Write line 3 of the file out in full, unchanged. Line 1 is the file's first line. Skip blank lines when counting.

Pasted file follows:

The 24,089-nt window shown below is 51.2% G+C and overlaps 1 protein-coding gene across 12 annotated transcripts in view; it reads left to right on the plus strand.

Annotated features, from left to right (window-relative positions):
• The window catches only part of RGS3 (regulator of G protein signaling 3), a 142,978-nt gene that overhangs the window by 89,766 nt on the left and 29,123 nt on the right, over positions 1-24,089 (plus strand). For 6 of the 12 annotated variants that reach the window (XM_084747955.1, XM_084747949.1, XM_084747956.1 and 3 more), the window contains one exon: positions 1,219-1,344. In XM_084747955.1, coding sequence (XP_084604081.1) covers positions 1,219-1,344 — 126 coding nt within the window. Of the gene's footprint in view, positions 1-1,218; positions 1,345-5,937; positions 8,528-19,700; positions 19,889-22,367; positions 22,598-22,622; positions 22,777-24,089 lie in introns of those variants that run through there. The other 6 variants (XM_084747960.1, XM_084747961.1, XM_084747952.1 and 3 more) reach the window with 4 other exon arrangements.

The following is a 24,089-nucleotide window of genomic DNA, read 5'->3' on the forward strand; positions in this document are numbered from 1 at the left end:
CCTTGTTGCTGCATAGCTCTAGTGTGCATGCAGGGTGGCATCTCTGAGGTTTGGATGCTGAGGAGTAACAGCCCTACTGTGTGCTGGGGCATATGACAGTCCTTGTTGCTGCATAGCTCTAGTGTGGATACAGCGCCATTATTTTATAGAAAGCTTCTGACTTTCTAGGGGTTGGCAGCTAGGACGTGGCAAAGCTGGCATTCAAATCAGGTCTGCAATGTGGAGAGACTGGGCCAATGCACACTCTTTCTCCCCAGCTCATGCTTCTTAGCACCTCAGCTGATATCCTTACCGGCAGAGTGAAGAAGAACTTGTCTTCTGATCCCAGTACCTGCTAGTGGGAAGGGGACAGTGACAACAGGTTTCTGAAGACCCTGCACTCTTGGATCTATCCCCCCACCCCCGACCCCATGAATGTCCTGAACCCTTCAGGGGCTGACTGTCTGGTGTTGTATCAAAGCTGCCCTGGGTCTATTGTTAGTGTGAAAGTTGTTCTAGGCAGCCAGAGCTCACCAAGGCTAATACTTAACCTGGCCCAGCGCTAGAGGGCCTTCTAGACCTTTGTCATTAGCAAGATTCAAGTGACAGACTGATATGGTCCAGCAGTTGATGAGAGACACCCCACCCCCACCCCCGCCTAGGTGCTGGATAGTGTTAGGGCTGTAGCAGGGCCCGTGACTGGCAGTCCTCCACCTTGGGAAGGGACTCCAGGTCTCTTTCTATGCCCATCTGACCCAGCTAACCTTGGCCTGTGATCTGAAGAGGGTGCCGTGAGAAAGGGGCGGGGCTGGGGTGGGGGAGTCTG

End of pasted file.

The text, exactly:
• The window catches only part of RGS3 (regulator of G protein signaling 3), a 142,978-nt gene that overhangs the window by 89,766 nt on the left and 29,123 nt on the right, over positions 1-24,089 (plus strand). For 6 of the 12 annotated variants that reach the window (XM_084747955.1, XM_084747949.1, XM_084747956.1 and 3 more), the window contains one exon: positions 1,219-1,344. In XM_084747955.1, coding sequence (XP_084604081.1) covers positions 1,219-1,344 — 126 coding nt within the window. Of the gene's footprint in view, positions 1-1,218; positions 1,345-5,937; positions 8,528-19,700; positions 19,889-22,367; positions 22,598-22,622; positions 22,777-24,089 lie in introns of those variants that run through there. The other 6 variants (XM_084747960.1, XM_084747961.1, XM_084747952.1 and 3 more) reach the window with 4 other exon arrangements.